|The Art of Diving|
encaustic and paper on birch 5x5
So, we find ourselves standing on the edge looking into the water. Sometimes, the water looks inviting with its cool surface welcoming us. There are other times the water is a bit murky or deep and black. Sometimes it has a swift current, and sometimes the dive appears to be a loooong drop off a huge cliff. There are even times when fears petrify us and keep us standing on the edge contemplating. This results in our never actually getting into the water - ever.
So, what are we waiting for? - JUMP, DIVE, LEAP, CANNON BALL, BELLY FLOP, SWAN DIVE- whatever - just do it and get into the water and stop procrastinating.
Sure the water may be brisk and take our breath away, but good things do take our breath away. Once we are in the water, we may find it still and easy to paddle and glide and we are soooo happy we got in. However, sometimes - the calm waters get a little turbulent and swift currents crop up. This is when we start swimming hard and it can begin to be a struggle. The harder we swim, the harder it gets. Honestly, swimming against the current will get us nowhere fast. We tire and most likely get out of the water dripping wet, beaten down, and in a bad mood. This often results in us throwing up our arms, turning our backs and walking away. That's really a heartbreaking result when we're talking art here.
But here is the key... if we just let the water surround us and let it give us buoyancy, we can float. Once we float, we can turn away from the struggle and flow with the current. Once this happens, the struggle with the forces against us ends. It then becomes a peaceful journey floating on to lands unknown - an adventure in art, or life, or self. OK... so, what are you waiting for - Jump in and start going with the flow.
And.. if you ever find yourself in a rip current::
"If you find yourself being pulled out to sea, don’t panic. You are caught in a rip current that you can swim out of. To get out of the rip swim parallel to shore. That is, swim so that the shore is either to your right or your left. Never swim against the current."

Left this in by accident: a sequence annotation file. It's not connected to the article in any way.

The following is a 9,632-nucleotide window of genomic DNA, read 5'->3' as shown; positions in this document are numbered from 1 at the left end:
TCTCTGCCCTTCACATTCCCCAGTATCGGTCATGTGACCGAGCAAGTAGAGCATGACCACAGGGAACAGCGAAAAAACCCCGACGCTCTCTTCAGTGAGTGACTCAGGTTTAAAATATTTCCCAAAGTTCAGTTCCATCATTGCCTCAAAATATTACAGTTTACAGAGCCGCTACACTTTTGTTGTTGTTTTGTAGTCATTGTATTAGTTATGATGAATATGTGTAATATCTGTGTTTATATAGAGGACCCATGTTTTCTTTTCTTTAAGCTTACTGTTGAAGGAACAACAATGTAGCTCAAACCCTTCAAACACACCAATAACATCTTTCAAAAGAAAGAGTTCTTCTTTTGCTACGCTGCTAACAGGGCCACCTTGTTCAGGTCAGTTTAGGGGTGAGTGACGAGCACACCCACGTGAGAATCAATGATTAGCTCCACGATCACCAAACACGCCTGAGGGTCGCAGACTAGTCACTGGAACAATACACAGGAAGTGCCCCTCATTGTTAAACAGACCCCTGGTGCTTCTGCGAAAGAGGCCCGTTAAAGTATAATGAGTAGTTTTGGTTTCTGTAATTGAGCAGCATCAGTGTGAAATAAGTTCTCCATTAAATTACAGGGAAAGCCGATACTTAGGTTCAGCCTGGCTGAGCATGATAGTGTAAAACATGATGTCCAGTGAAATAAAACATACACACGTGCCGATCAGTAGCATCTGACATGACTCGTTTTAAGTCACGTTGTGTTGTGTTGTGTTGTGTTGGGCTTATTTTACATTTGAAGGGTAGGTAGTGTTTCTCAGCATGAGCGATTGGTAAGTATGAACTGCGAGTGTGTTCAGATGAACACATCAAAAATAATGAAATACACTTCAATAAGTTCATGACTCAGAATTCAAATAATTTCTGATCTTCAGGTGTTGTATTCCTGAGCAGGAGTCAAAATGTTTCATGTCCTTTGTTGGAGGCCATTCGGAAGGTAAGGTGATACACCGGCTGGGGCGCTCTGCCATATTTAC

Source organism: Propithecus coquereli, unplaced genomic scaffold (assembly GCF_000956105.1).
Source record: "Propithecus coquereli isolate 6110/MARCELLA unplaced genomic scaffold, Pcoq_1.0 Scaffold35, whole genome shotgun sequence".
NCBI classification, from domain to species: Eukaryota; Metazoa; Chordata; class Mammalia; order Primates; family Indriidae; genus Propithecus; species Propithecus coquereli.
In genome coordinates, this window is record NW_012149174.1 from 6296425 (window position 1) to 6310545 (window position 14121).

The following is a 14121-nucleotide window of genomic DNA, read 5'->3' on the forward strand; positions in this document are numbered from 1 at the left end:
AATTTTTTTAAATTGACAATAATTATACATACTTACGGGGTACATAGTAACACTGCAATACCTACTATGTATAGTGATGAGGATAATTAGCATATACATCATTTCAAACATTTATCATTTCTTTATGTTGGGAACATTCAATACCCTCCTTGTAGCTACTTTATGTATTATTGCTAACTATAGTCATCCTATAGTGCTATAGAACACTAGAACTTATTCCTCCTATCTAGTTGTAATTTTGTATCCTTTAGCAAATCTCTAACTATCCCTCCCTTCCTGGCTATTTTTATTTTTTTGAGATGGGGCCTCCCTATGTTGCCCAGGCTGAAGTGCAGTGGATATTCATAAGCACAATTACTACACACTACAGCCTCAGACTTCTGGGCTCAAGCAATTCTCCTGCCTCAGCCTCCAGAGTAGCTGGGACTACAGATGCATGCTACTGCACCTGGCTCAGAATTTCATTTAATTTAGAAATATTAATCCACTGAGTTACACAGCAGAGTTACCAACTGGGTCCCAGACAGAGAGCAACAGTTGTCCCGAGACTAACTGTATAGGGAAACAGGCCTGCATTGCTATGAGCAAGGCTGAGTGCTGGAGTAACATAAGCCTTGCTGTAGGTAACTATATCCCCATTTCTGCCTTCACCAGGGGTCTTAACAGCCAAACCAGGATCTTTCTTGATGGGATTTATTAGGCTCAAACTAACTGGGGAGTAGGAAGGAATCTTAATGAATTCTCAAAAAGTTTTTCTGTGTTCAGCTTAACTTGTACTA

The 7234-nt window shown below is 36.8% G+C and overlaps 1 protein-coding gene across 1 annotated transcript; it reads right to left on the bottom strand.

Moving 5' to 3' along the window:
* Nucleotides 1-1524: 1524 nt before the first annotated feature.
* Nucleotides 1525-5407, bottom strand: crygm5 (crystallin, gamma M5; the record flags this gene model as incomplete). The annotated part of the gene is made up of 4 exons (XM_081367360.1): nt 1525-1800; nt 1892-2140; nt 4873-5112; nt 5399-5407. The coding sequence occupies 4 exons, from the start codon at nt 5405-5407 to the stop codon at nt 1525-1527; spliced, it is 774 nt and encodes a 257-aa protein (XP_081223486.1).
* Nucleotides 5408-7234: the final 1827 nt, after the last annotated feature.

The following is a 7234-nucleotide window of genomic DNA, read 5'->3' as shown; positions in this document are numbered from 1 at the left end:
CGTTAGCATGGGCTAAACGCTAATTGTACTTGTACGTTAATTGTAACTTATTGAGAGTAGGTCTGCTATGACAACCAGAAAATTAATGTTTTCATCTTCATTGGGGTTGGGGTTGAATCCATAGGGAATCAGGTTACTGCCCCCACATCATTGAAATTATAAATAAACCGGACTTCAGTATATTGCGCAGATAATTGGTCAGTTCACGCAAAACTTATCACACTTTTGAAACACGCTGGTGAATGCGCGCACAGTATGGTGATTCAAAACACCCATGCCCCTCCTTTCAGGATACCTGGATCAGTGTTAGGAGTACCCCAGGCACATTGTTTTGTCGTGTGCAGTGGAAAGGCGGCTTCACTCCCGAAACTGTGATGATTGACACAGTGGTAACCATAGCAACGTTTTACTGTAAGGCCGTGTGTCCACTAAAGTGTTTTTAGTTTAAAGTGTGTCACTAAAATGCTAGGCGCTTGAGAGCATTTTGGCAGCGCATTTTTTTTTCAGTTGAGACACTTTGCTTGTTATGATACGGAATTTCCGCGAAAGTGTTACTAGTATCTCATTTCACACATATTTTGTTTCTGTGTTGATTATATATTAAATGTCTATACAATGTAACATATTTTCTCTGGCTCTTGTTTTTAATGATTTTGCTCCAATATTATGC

Swimming Myths: True or False
- The harder you kick, the faster you'll go
- It's never too late to learn good technique
- You should always wait a half-hour after eating before hitting the pool
- The longer you stay underwater and glide, the better
- You sweat while you swim
- Only nerdy non-swimmers wear nose clips
- False. Kicking accounts for only about one-third of forward propulsion, and in the process, it uses your largest and most oxygen-thirsty muscles. Thus, super-hard leg work doesn't have much payoff and will probably tire you out quickly, slowing you down in the long run. This plays into the struggling against the current thing. If you go with the flow -there is no kicking and therefore no tiring.
- True. Learning skills while your body (ART) is developing, and putting in hours and hours of training over the years pays off. But there's no age limit on skill-building in swimming (or ART), and with proper instruction, it's possible to make great leaps in ability no matter how old you are. "A lot of newcomers to the sport catch on fire," (not literally, not to worry) says Scott Rabalais, chair of the U.S. Masters Swimming coaches committee and coach of Crawfish Aquatics in Baton Rouge, Louisiana. "It's really exciting to see."
- False. Sorry, unless you've eaten a big meal, you should not have a problem if you dive in before the half-hour mark. This means... no hesitation - just dive in.
- False. Although some elite swimmers stay underwater for as much as half a length, it's not always the wisest choice for us mere mortals. Certainly, the glide gives you the opportunity to capitalize on the power of your pushoff, but after a while you begin to decelerate. Stay underwater too long - especially if you're not streamlined - and you'll end up going slower than you would if you'd started stroking. What's more, having to hold your breath all that time might make swimming the rest of the lap a struggle. We are striving for no struggles, so get to the surface and start floating, paddling, and swimming in the direction the flow takes you.
- True. You may not feel them, but there are rivulets of perspiration rolling down your body as you stroke your way across the pool. The result: You're losing fluid as you practice. Drink up before, during, and after working out. Sweating is good. It means that you are working it. But don't lose focus on yourself. Keep yourself noursished, be kind to yourself and Drink responsibly. .
- False. Unless you're prepared to call 1992 Pan American Games gold medalist Jane Skillman a nerd. Skillman wears a nose clip to avoid allergic reactions to pool chemicals, and other elite-level swimmers wear them to avoid getting water up their noses when learning underwater dolphin kick on the back. Studio safety is really important. Don't cut corners, don't wait to get the proper this or that to make your place safe. This is you we're talking about.
-adapted from Alexandria Masters Swimming-Dive in, Swim and Go with the Flow. Happy Friday - hit the button, its Party Time!